Sam's Home Buying Tips

How to Avoid the 10 Biggest Mistakes Buying a New Home

Mistake No. 7 – Not Staying Organized from the Start:

Who Can Remember the Details?

Once the home buying process begins, it’s a common mistake to simply start looking at lots of properties without any system for comparing them. Many people simply rely on memory or cryptic notes. This can be particularly problematic over an extended time period when it’s easy to confuse the many different homes visited.

A lot of stress can be removed from the home buying process by starting immediately with a consistent method for comparing critical attributes across all properties of interest visited. This section of the guide provides a ‘Property Comparison Table’ that allows you to list each property visited and assign a score of 1 to 10 for critical attributes by summarizing prior checklists from sections 2 through 6. A guidance chart for scoring each checklist attribute relative to your needs is also provided below. Note that a 'one' indicates completely unsatisfactory and a '10' means outstanding.

Checklist Subject

Score 1-3

Score 4-7

Score 8-10

Neighborhood Neighborhood does not address any of your major needs. Neighborhood addresses some of your major needs, Neighborhood addresses most or all of your major needs.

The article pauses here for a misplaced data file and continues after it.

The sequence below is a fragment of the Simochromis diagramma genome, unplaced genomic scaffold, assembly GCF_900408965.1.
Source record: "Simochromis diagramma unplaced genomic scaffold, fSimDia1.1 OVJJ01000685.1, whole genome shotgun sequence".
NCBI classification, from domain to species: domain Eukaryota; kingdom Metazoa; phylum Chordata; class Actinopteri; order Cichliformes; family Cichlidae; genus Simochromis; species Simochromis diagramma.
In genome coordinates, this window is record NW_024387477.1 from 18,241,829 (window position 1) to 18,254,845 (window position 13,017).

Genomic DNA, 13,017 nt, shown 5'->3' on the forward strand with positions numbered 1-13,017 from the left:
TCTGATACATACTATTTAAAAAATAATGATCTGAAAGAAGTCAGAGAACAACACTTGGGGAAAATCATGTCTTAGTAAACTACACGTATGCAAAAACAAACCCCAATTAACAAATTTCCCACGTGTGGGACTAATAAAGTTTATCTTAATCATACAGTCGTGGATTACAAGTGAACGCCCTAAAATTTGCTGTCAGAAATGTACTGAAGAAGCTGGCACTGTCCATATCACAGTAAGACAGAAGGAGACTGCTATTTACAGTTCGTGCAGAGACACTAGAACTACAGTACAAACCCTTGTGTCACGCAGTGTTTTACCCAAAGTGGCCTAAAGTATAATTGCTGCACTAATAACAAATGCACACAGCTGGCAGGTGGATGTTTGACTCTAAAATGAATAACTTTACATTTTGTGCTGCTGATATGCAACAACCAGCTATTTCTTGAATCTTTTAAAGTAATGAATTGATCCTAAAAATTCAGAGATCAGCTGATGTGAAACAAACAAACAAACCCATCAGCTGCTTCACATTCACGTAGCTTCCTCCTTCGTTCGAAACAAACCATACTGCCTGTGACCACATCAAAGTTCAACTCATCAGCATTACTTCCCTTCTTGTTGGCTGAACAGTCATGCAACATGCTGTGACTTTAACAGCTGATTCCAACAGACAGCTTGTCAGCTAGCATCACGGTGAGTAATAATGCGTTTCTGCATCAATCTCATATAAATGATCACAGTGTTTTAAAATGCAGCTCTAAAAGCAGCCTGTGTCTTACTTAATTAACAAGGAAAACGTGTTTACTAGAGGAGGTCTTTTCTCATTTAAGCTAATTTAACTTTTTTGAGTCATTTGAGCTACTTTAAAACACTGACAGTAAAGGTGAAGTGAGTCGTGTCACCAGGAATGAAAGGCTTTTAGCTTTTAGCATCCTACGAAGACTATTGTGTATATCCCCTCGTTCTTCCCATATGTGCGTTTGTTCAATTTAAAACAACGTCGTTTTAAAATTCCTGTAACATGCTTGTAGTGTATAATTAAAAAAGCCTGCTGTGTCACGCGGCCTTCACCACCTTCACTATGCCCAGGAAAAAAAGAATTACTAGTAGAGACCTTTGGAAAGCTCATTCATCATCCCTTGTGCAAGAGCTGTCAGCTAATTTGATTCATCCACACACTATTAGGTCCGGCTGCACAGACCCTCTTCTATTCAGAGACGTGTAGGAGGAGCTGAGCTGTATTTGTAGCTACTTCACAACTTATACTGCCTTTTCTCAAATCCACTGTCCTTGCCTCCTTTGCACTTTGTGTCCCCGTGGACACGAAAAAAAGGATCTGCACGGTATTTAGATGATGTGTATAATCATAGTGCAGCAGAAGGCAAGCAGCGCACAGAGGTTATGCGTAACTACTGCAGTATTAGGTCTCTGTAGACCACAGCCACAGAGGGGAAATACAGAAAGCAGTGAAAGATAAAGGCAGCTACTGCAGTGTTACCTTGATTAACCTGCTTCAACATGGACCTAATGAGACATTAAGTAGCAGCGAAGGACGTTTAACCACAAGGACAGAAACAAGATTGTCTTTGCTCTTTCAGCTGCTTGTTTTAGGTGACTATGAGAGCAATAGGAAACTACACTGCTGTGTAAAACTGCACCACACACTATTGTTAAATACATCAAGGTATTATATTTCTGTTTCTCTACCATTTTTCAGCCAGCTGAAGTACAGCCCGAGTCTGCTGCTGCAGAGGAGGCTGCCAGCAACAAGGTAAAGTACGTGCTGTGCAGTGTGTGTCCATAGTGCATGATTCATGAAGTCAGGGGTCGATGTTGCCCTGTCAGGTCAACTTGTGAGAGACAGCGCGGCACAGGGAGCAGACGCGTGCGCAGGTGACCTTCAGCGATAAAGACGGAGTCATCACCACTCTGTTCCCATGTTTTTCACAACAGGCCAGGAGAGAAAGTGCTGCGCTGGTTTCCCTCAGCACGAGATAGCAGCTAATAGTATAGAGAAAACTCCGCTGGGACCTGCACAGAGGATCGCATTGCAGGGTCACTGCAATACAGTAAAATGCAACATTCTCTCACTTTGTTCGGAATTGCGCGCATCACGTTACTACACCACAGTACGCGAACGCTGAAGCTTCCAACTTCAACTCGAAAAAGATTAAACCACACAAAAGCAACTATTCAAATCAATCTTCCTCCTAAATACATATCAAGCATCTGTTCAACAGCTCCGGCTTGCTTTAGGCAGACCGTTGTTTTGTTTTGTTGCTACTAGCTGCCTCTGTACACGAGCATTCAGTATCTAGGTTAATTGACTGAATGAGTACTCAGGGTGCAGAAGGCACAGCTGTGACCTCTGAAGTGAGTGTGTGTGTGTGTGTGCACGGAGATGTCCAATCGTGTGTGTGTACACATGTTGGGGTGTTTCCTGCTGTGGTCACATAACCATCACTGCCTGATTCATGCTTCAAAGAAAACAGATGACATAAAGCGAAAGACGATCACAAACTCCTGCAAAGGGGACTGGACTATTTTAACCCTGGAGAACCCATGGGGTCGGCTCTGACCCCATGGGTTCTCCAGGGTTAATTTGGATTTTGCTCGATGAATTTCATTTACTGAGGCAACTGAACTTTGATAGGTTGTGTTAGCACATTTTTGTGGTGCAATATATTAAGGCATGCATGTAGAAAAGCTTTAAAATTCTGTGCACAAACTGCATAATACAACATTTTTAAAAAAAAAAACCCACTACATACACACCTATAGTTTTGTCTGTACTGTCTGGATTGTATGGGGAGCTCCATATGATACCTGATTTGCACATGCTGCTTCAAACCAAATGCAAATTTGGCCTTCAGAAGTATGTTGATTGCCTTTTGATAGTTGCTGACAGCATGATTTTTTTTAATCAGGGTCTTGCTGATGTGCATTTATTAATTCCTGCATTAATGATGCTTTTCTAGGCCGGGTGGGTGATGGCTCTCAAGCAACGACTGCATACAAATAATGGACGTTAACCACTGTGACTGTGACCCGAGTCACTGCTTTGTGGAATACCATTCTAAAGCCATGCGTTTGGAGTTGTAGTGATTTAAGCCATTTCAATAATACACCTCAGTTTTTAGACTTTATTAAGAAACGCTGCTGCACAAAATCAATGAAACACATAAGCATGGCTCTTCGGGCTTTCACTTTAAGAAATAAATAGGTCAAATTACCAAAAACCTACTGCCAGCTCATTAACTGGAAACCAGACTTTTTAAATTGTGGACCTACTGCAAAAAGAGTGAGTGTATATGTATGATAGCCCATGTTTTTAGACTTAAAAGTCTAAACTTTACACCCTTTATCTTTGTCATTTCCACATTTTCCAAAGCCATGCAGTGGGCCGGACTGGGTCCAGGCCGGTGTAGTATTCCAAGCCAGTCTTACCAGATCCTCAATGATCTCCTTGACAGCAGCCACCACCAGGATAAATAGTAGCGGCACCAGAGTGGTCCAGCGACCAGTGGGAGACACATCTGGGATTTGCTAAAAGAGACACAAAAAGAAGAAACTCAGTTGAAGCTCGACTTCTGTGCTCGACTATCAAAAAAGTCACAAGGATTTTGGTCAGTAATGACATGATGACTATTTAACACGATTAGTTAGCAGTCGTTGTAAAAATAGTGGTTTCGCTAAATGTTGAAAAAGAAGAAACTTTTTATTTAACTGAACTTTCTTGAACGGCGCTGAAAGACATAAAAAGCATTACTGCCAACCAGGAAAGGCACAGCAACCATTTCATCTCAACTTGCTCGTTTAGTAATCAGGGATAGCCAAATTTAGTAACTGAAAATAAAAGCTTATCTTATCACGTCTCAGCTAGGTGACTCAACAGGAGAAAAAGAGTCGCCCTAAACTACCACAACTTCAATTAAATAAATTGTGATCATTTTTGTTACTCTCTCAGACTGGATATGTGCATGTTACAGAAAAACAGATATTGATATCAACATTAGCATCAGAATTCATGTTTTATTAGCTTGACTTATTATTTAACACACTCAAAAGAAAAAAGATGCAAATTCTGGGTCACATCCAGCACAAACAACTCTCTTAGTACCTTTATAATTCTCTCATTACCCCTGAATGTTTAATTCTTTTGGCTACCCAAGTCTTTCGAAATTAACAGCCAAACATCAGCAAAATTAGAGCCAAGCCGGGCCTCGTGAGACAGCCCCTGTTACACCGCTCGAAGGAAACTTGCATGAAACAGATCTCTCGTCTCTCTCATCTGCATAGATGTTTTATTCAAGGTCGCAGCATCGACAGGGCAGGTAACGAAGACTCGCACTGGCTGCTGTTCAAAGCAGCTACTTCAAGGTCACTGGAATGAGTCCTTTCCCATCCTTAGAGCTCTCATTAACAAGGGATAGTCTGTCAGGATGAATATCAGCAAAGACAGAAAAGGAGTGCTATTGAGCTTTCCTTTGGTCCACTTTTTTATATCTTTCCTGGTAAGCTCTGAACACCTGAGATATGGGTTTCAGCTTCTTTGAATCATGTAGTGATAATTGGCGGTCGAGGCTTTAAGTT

Site Numerous concerns about condition and maintenance requirements. Some concerns about condition and maintenance requirements. Site is in great condition with no obvious maintenance concerns.
Exterior Numerous concerns about condition and maintenance requirements. Some concerns about condition and maintenance requirements. Exterior is in excellent condition with no major concerns visually obvious.
Interior Numerous concerns about condition and quality of materials and finish. Some concerns about condition and quality of materials and finish. Excellent quality materials and finishes with no obvious concerns.
Performance Very high utility bills and significant concerns about quality of heating and cooling system, construction, and insulation levels. Moderate utility bills with some concerns about quality of heating and cooling system, construction, and insulation levels. Low utility bills with high-performance heating and cooling system and very energy efficient construction.
EEBA
EEBA